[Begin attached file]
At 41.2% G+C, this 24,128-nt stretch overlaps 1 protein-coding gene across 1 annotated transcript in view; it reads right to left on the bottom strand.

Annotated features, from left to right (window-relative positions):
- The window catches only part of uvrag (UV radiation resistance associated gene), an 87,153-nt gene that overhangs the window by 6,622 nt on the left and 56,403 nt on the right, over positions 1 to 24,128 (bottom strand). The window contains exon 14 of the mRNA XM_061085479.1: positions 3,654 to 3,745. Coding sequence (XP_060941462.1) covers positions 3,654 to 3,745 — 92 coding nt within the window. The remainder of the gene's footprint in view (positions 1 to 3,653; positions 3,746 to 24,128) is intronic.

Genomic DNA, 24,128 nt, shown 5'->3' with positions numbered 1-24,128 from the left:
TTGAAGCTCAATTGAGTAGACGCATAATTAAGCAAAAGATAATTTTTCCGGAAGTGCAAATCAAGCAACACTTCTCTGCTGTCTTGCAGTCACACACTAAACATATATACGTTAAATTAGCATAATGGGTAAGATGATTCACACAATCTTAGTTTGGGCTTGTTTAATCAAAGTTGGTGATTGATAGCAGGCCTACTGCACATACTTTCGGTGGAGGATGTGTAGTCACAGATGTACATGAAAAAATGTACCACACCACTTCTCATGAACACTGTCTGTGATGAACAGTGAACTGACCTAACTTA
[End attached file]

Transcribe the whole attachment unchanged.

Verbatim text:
At 41.2% G+C, this 24,128-nt stretch overlaps 1 protein-coding gene across 1 annotated transcript in view; it reads right to left on the bottom strand.

Annotated features, from left to right (window-relative positions):
- The window catches only part of uvrag (UV radiation resistance associated gene), an 87,153-nt gene that overhangs the window by 6,622 nt on the left and 56,403 nt on the right, over positions 1 to 24,128 (bottom strand). The window contains exon 14 of the mRNA XM_061085479.1: positions 3,654 to 3,745. Coding sequence (XP_060941462.1) covers positions 3,654 to 3,745 — 92 coding nt within the window. The remainder of the gene's footprint in view (positions 1 to 3,653; positions 3,746 to 24,128) is intronic.

Genomic DNA, 24,128 nt, shown 5'->3' with positions numbered 1-24,128 from the left:
TTGAAGCTCAATTGAGTAGACGCATAATTAAGCAAAAGATAATTTTTCCGGAAGTGCAAATCAAGCAACACTTCTCTGCTGTCTTGCAGTCACACACTAAACATATATACGTTAAATTAGCATAATGGGTAAGATGATTCACACAATCTTAGTTTGGGCTTGTTTAATCAAAGTTGGTGATTGATAGCAGGCCTACTGCACATACTTTCGGTGGAGGATGTGTAGTCACAGATGTACATGAAAAAATGTACCACACCACTTCTCATGAACACTGTCTGTGATGAACAGTGAACTGACCTAACTTA